Eric Warner Staff Writer
On Nov. 8 and 9, Eastern’s Music Program, in collaboration with the university’s Theatre and Visual Arts faculty members presented “Hopping Through History,” A Two Piano Multi- Media Concert. The concert featured Assistant Professor David Ballena and Professor of Music Okon Hwang as the two outstanding pianists that bring the audience through a multi-century journey of how music changed up to the twentieth century.
The concert began with a brief introduction by Timothy Cochran, an Associate Professor of Music, who told the audience how music was crafted and presented in the eighteentth century, otherwise known as the Baroque and Classical period, all while dressed up in attire appropriate for that time period. The first song featured in this concert was “Sento in seno” (roughly translated to A Rain of Tears) from Tieteberga and Giustino by Antonio Vivaldi. This song was originally made to make listeners imagine rain as tears for one’s sorrow. The second song featured was First Movement, Sonata in D, KV 448 by Wolfgang Amadeus Mozart which is a playfully powerful piece that Mozart is so lovingly known for. These provided the basis for the other songs to be compared with the other songs from the nineteenth and twentieth century.
The nineteenth century Romantic period of music was then introduced again by Timothy Cochran who wore attire appropriate for the time period in which the next two songs were made. The first song to represent this time period was “The Swan” from The Carnival of the Animals by Camille Saint- Saens. Now this period of music is known for musicians telling or instructing the audience to picture particular scenes or images to go along with the music. To help present these images to the audience, Lora Lee, an Assistant Professor in Digital Art Design, created beautiful animations to go along these songs. For “The Swan” the piece was originally created after Saint- Saens observed some swans in a park and this piece is reflective of the lifestyle of these creatures. Lee created an illustriously colorful animation depicting swans lives from dusk till dawn featuring interactions with other swans, and baby cygnets until finally ending the piece with showing the amazing creatures flying to places unknown.
The second song to represent the Romantic period was “Erlkonig” (roughly translates to Elf-King) by Johann Wolfgang von Goethe. This piece was actually adapted from a poem created by the same author which depicts a child being attacked by the supernatural Elf-King while riding with his father on horseback back to their home. By the time they reach their home, the Elf-King had attacked the boy and is dead in his father’s arms. This tale is at first presented to the audience in this concert through a live reading by Christian Fronckowiak and Emily Riggs, an Associate Professor of Music alongside terrifying animations by Lee which truly help the viewers become immersed into the dark poem. Once the reading was complete, Ballena and Riggs returned to perform Franz Schubert’s composition of the poem with Ballena playing piano and Riggs singing soprano alongside Lee’s animation of a full moon lighting up a cloudy and bat-filled night sky.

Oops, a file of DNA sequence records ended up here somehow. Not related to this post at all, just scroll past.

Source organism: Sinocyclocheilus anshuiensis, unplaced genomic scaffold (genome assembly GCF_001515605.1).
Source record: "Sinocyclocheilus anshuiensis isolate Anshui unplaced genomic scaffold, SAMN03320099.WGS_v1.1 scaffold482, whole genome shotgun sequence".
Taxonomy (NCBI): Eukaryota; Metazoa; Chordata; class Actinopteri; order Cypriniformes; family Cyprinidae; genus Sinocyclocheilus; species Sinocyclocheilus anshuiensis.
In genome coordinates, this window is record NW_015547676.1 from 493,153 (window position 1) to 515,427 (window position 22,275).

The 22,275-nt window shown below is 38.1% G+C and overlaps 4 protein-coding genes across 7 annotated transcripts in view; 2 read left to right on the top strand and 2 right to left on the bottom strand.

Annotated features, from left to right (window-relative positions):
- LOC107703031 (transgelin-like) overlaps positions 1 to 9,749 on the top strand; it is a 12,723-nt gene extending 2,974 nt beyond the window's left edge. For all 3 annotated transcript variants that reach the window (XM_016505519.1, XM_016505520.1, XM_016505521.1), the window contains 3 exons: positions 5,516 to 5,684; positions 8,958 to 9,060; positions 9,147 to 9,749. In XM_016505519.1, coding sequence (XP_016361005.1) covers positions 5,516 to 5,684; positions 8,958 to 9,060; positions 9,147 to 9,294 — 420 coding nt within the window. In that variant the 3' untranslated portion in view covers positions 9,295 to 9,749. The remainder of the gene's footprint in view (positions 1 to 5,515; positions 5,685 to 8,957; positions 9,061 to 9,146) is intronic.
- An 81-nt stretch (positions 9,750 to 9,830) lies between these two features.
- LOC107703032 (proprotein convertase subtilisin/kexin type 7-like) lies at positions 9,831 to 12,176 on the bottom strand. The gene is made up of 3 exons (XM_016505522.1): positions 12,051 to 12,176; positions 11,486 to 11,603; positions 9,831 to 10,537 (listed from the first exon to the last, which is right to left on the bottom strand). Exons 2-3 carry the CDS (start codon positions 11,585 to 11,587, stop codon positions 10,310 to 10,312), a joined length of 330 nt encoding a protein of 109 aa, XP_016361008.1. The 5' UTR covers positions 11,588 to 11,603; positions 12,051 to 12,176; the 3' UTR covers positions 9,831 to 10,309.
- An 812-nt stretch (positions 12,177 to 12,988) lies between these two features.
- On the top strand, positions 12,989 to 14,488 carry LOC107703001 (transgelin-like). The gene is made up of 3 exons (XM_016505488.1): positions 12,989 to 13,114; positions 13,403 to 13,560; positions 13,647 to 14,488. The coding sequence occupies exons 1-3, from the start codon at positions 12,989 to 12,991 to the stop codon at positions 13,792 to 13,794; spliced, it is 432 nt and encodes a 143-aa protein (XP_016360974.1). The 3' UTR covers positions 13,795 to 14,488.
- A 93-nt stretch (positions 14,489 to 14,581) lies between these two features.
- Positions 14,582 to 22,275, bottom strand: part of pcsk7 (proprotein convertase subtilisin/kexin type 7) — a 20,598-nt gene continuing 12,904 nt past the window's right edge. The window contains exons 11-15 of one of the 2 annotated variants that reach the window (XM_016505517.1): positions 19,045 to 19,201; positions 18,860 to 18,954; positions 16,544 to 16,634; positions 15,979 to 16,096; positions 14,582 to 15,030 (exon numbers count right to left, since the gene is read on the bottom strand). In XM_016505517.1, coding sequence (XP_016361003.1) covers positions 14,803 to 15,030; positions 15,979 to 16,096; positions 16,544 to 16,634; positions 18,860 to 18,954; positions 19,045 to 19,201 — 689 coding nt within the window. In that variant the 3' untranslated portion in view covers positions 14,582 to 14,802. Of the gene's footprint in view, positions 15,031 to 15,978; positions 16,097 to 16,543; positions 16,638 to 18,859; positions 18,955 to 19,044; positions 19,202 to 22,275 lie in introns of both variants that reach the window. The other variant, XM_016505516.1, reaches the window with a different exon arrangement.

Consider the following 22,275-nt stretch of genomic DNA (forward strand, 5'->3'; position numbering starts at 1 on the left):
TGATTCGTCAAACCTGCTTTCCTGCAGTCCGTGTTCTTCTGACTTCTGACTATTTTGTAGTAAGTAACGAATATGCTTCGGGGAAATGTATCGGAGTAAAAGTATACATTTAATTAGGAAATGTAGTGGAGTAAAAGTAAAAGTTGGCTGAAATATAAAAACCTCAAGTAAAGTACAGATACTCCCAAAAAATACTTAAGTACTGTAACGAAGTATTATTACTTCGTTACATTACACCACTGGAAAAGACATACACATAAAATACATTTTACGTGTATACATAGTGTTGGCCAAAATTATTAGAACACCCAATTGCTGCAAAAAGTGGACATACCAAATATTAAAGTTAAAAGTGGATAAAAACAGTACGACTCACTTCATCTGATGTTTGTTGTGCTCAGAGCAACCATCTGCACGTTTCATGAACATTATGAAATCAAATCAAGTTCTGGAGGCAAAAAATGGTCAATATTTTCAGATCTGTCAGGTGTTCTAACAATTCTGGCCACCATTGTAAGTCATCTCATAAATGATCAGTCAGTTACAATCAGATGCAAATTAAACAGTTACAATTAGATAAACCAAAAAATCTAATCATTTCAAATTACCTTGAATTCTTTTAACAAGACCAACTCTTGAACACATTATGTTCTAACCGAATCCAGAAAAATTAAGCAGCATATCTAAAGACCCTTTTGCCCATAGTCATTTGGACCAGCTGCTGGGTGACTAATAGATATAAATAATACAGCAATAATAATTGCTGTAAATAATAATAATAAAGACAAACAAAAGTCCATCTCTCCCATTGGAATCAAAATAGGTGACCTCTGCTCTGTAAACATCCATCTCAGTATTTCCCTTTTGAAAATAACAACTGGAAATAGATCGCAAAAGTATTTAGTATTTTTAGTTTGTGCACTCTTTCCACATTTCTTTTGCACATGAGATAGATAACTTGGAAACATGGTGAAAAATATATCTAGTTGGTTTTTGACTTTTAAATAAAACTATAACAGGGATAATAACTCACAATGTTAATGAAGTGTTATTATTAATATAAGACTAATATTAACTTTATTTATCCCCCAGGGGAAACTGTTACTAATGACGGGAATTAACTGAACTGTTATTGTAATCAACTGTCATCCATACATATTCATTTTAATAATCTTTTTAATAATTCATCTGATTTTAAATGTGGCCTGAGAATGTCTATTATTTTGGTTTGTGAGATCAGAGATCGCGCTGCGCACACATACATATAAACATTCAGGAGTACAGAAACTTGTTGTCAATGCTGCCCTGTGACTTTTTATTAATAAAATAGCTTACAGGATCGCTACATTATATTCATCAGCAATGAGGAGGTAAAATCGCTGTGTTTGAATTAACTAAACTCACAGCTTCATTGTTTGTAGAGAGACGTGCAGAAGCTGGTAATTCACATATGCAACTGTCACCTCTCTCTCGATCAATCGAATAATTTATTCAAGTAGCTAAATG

The twentieth century period of music was then introduced again by Timothy Cochran who wore accurate attire for the time period in which the next two songs were made. The first song to represent this century was “Piano Phase” by Steve Reich, which was accompanied by projections by Kristen Morgan, an Associate Professor of Theatre and New Media Studies, which represented the two pianos when each note on both instruments was played. The final song presented in this concert and to represent the 20th century was “Disney Waltzes” Robert B. Sherman, Richard M. Sherman, Frank Churchill, and Alan Menken. This song is a sort collection of three individual songs with those being Mary Poppins’ “Chim Chim Cheree”, Snow White and the Seven Dwarves’ “Some Day My Prince Will Come”, and Beauty and the Beast’s “Gaston”. This music was accompanied by a chorographical performance by students Serena Innaco and Lauthell Labonte.
All of these performances were amazing to watch and listen to and are truly representative of the greatness that can come out of Eastern Connecticut State University.